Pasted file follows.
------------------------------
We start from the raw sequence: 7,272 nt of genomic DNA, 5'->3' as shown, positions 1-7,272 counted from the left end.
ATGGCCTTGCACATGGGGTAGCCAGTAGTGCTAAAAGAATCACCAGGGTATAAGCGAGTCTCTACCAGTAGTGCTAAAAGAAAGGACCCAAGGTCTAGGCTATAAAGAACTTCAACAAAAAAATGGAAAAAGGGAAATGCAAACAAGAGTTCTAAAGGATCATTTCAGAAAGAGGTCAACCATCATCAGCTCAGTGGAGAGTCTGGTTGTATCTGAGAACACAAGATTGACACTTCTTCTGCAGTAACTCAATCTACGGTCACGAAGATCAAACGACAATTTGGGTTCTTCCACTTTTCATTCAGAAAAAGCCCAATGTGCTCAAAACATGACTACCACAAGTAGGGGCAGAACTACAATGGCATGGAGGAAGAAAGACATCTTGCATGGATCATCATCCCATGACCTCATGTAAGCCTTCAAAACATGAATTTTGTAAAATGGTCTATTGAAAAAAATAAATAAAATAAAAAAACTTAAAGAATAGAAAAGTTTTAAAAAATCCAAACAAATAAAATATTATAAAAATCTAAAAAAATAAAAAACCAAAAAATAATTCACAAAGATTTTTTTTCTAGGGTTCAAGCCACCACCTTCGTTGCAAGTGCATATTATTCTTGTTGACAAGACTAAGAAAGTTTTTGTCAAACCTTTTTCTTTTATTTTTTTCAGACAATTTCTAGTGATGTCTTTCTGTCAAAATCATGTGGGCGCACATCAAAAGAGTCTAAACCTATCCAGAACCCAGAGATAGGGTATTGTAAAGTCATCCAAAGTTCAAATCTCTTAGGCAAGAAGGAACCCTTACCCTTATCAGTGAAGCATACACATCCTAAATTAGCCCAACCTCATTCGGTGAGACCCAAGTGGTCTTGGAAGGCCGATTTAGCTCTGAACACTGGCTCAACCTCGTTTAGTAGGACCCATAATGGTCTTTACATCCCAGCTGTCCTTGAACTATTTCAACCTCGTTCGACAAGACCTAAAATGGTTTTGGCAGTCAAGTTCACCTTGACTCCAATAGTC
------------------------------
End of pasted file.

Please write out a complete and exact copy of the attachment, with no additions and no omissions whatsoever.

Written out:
We start from the raw sequence: 7,272 nt of genomic DNA, 5'->3' as shown, positions 1-7,272 counted from the left end.
ATGGCCTTGCACATGGGGTAGCCAGTAGTGCTAAAAGAATCACCAGGGTATAAGCGAGTCTCTACCAGTAGTGCTAAAAGAAAGGACCCAAGGTCTAGGCTATAAAGAACTTCAACAAAAAAATGGAAAAAGGGAAATGCAAACAAGAGTTCTAAAGGATCATTTCAGAAAGAGGTCAACCATCATCAGCTCAGTGGAGAGTCTGGTTGTATCTGAGAACACAAGATTGACACTTCTTCTGCAGTAACTCAATCTACGGTCACGAAGATCAAACGACAATTTGGGTTCTTCCACTTTTCATTCAGAAAAAGCCCAATGTGCTCAAAACATGACTACCACAAGTAGGGGCAGAACTACAATGGCATGGAGGAAGAAAGACATCTTGCATGGATCATCATCCCATGACCTCATGTAAGCCTTCAAAACATGAATTTTGTAAAATGGTCTATTGAAAAAAATAAATAAAATAAAAAAACTTAAAGAATAGAAAAGTTTTAAAAAATCCAAACAAATAAAATATTATAAAAATCTAAAAAAATAAAAAACCAAAAAATAATTCACAAAGATTTTTTTTCTAGGGTTCAAGCCACCACCTTCGTTGCAAGTGCATATTATTCTTGTTGACAAGACTAAGAAAGTTTTTGTCAAACCTTTTTCTTTTATTTTTTTCAGACAATTTCTAGTGATGTCTTTCTGTCAAAATCATGTGGGCGCACATCAAAAGAGTCTAAACCTATCCAGAACCCAGAGATAGGGTATTGTAAAGTCATCCAAAGTTCAAATCTCTTAGGCAAGAAGGAACCCTTACCCTTATCAGTGAAGCATACACATCCTAAATTAGCCCAACCTCATTCGGTGAGACCCAAGTGGTCTTGGAAGGCCGATTTAGCTCTGAACACTGGCTCAACCTCGTTTAGTAGGACCCATAATGGTCTTTACATCCCAGCTGTCCTTGAACTATTTCAACCTCGTTCGACAAGACCTAAAATGGTTTTGGCAGTCAAGTTCACCTTGACTCCAATAGTC